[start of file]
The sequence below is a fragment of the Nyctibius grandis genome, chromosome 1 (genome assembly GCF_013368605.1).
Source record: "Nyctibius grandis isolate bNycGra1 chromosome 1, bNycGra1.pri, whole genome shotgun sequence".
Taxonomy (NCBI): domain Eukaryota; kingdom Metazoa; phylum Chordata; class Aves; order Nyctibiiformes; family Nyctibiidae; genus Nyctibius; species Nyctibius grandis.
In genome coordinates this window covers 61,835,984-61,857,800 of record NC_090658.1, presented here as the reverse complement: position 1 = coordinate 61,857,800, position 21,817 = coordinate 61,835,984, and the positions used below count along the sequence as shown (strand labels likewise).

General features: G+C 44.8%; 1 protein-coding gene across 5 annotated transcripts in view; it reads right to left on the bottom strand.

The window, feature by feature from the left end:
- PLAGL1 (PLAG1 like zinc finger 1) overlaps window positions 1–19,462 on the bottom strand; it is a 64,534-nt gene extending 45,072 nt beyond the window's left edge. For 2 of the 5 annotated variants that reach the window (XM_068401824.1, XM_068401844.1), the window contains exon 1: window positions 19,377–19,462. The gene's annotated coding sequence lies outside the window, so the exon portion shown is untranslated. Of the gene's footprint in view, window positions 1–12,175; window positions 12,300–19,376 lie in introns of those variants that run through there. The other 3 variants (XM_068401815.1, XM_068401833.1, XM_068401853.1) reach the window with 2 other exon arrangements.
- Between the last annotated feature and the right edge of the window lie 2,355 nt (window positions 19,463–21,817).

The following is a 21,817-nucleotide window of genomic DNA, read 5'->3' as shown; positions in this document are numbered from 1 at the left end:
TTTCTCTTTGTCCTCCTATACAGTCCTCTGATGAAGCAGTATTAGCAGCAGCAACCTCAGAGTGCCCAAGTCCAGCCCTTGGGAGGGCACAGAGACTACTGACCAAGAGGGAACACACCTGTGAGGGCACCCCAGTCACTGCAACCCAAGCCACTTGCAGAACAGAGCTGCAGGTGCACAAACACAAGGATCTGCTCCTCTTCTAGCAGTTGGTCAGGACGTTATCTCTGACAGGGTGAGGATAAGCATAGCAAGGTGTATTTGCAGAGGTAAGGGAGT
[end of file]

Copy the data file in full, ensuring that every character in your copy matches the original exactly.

The sequence below is a fragment of the Nyctibius grandis genome, chromosome 1 (genome assembly GCF_013368605.1).
Source record: "Nyctibius grandis isolate bNycGra1 chromosome 1, bNycGra1.pri, whole genome shotgun sequence".
Taxonomy (NCBI): domain Eukaryota; kingdom Metazoa; phylum Chordata; class Aves; order Nyctibiiformes; family Nyctibiidae; genus Nyctibius; species Nyctibius grandis.
In genome coordinates this window covers 61,835,984-61,857,800 of record NC_090658.1, presented here as the reverse complement: position 1 = coordinate 61,857,800, position 21,817 = coordinate 61,835,984, and the positions used below count along the sequence as shown (strand labels likewise).

General features: G+C 44.8%; 1 protein-coding gene across 5 annotated transcripts in view; it reads right to left on the bottom strand.

The window, feature by feature from the left end:
- PLAGL1 (PLAG1 like zinc finger 1) overlaps window positions 1–19,462 on the bottom strand; it is a 64,534-nt gene extending 45,072 nt beyond the window's left edge. For 2 of the 5 annotated variants that reach the window (XM_068401824.1, XM_068401844.1), the window contains exon 1: window positions 19,377–19,462. The gene's annotated coding sequence lies outside the window, so the exon portion shown is untranslated. Of the gene's footprint in view, window positions 1–12,175; window positions 12,300–19,376 lie in introns of those variants that run through there. The other 3 variants (XM_068401815.1, XM_068401833.1, XM_068401853.1) reach the window with 2 other exon arrangements.
- Between the last annotated feature and the right edge of the window lie 2,355 nt (window positions 19,463–21,817).

The following is a 21,817-nucleotide window of genomic DNA, read 5'->3' as shown; positions in this document are numbered from 1 at the left end:
TTTCTCTTTGTCCTCCTATACAGTCCTCTGATGAAGCAGTATTAGCAGCAGCAACCTCAGAGTGCCCAAGTCCAGCCCTTGGGAGGGCACAGAGACTACTGACCAAGAGGGAACACACCTGTGAGGGCACCCCAGTCACTGCAACCCAAGCCACTTGCAGAACAGAGCTGCAGGTGCACAAACACAAGGATCTGCTCCTCTTCTAGCAGTTGGTCAGGACGTTATCTCTGACAGGGTGAGGATAAGCATAGCAAGGTGTATTTGCAGAGGTAAGGGAGT